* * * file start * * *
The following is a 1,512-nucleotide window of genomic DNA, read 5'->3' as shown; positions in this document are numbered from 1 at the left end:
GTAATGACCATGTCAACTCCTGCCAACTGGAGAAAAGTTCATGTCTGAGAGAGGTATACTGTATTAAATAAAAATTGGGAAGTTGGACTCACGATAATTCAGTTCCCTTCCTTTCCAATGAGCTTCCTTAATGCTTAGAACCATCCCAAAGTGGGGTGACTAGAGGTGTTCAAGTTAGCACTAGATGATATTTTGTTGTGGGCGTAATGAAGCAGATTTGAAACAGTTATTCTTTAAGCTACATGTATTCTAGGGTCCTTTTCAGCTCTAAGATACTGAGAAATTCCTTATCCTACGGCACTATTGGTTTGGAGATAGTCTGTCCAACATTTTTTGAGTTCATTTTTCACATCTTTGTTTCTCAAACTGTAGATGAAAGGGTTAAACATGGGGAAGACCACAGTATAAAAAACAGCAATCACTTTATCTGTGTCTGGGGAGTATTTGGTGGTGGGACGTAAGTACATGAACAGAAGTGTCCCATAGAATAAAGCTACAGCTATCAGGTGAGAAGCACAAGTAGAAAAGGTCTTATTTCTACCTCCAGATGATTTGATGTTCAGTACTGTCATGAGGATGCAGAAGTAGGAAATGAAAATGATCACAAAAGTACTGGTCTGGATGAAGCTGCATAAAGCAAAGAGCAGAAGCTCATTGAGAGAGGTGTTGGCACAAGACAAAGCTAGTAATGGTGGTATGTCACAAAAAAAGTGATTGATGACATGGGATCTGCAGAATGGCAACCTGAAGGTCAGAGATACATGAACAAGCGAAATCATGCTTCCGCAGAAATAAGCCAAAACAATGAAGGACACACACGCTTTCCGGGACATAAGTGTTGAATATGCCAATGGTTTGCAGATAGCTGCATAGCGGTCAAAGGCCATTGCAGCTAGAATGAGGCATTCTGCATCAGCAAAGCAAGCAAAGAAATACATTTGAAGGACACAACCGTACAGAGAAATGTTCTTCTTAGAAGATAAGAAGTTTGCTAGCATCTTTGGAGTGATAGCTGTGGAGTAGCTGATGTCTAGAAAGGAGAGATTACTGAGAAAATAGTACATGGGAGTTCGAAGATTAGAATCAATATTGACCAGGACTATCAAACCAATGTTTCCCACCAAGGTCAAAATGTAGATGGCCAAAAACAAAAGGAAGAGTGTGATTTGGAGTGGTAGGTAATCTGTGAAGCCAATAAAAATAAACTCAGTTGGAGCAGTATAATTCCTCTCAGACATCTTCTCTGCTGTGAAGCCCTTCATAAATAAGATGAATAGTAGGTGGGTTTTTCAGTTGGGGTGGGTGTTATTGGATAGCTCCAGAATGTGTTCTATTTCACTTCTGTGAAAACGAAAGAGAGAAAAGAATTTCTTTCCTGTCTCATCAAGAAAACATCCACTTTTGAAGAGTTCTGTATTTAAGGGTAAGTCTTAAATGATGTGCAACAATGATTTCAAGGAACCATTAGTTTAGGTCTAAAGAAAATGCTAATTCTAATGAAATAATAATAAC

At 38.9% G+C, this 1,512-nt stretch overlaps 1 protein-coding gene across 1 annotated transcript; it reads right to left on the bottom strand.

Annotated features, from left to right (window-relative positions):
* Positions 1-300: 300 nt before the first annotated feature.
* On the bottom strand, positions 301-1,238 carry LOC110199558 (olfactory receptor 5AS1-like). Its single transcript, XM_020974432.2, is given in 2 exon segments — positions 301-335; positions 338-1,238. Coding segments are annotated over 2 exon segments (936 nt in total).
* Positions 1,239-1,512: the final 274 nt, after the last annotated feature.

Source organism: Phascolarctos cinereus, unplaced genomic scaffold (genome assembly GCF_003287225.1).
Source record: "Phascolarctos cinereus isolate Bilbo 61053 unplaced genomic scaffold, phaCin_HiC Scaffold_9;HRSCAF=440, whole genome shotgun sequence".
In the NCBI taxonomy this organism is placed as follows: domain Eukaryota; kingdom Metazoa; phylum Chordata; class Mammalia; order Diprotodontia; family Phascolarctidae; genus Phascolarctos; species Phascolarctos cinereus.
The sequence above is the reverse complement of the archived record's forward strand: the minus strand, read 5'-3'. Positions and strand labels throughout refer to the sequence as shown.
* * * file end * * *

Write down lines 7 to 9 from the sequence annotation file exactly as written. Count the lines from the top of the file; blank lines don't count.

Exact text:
* Positions 1,239-1,512: the final 274 nt, after the last annotated feature.

Source organism: Phascolarctos cinereus, unplaced genomic scaffold (genome assembly GCF_003287225.1).
Source record: "Phascolarctos cinereus isolate Bilbo 61053 unplaced genomic scaffold, phaCin_HiC Scaffold_9;HRSCAF=440, whole genome shotgun sequence".